phospholipid phosphoinositide 4,5-bisphosphate
      PIRT
      phosphoinositide-interacting regulator of TRP
      Ni-NTA
      nickel-nitrilotriacetic acid
      VSD
      voltage-sensing domain
      IRES
      internal ribosome entry site
      HA
      hemagglutinin
      DPC
      dodecylphosphocholine
      TROSY
      transverse relaxation-optimized spectroscopy
      HSQC
      heteronuclear single quantum coherence.
      is a temperature-sensitive ion channel that activates at temperatures below 25 °C; it is considered the primary cold sensor in mammals (
      • McKemy D.D.
      • Neuhausser W.M.
      • Julius D.
      Identification of a cold receptor reveals a general role for TRP channels in thermosensation.
      ,
      • Peier A.M.
      • Moqrich A.
      • Hergarden A.C.
      • Reeve A.J.
      • Andersson D.A.
      • Story G.M.
      • Earley T.J.
      • Dragoni I.
      • McIntyre P.
      • Bevan S.
      • Patapoutian A.
      A TRP channel that senses cold stimuli and menthol.
      ). Besides temperature, TRPM8 activity is modulated by a variety of stimuli, including small molecules (the most well-known of which is menthol), pH, and the phospholipid phosphoinositide 4,5-bisphosphate (PIP2) (
      • Andersson D.A.
      • Chase H.W.
      • Bevan S.
      TRPM8 activation by menthol, icilin, and cold is differentially modulated by intracellular pH.
      ,
      • Rohacs T.
      Phosphoinositide regulation of TRP channels.
      ). Although TRPM8 function is typically considered in the context of sensory physiology, TRPM8 also has important roles in other physiological processes such as pain (
      • Knowlton W.M.
      • Daniels R.L.
      • Palkar R.
      • McCoy D.D.
      • McKemy D.D.
      Pharmacological blockade of TRPM8 ion channels alters cold and cold pain responses in mice.
      ), core body temperature regulation (
      • Almeida M.C.
      • Hew-Butler T.
      • Soriano R.N.
      • Rao S.
      • Wang W.
      • Wang J.
      • Tamayo N.
      • Oliveira D.L.
      • Nucci T.B.
      • Aryal P.
      • Garami A.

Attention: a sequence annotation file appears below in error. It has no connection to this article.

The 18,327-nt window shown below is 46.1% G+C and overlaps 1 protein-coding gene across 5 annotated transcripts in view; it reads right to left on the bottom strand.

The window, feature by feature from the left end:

• Bautista D.
      • Gavva N.R.
      • Romanovsky A.A.
      Pharmacological blockade of the cold receptor TRPM8 attenuates autonomic and behavioral cold defenses and decreases deep body temperature.
      ,
      • Ding Z.
      • Gomez T.
      • Werkheiser J.L.
      • Cowan A.
      • Rawls S.M.
      Icilin induces a hyperthermia in rats that is dependent on nitric oxide production and NMDA receptor activation.
      • Gavva N.R.
      • Davis C.
      • Lehto S.G.
      • Rao S.
      • Wang W.
      • Zhu D.X.
      Transient receptor potential melastatin 8 (TRPM8) channels are involved in body temperature regulation.
      ), body weight regulation (
      • Ma S.
      • Yu H.
      • Zhao Z.
      • Luo Z.
      • Chen J.
      • Ni Y.
      • Jin R.
      • Ma L.
      • Wang P.
      • Zhu Z.
      • Li L.
      • Zhong J.
      • Liu D.
      • Nilius B.
      • Zhu Z.
      Activation of the cold-sensing TRPM8 channel triggers UCP1-dependent thermogenesis and prevents obesity.
      ), vasoconstriction regulation (
      • Sun J.
      • Yang T.
      • Wang P.
      • Ma S.
      • Zhu Z.
      • Pu Y.
      • Li L.
      • Zhao Y.
      • Xiong S.
      • Liu D.
      • Zhu Z.
      Activation of cold-sensing transient receptor potential melastatin subtype 8 antagonizes vasoconstriction and hypertension through attenuating RhoA/Rho kinase pathway.
      ), and osmolality sensing (
      • Quallo T.
      • Vastani N.
      • Horridge E.
      • Gentry C.
      • Parra A.
      • Moss S.
      • Viana F.
      • Belmonte C.
      • Andersson D.A.
      • Bevan S.
      TRPM8 is a neuronal osmosensor that regulates eye blinking in mice.
      ). Understanding the regulation of TRP channel activity, including TRPM8, is currently an area of much investigation and debate.
      TPRM8 activity is also modulated by a phosphoinositide-interacting regulator of TRP (PIRT), a small two-span membrane protein (
      • Tang Z.
      • Kim A.
      • Masuch T.
      • Park K.
      • Weng H.
      • Wetzel C.
      • Dong X.
      Pirt functions as an endogenous regulator of TRPM8.
      ,
      • Tang M.
      • Wu G.Y.
      • Dong X.Z.
      • Tang Z.X.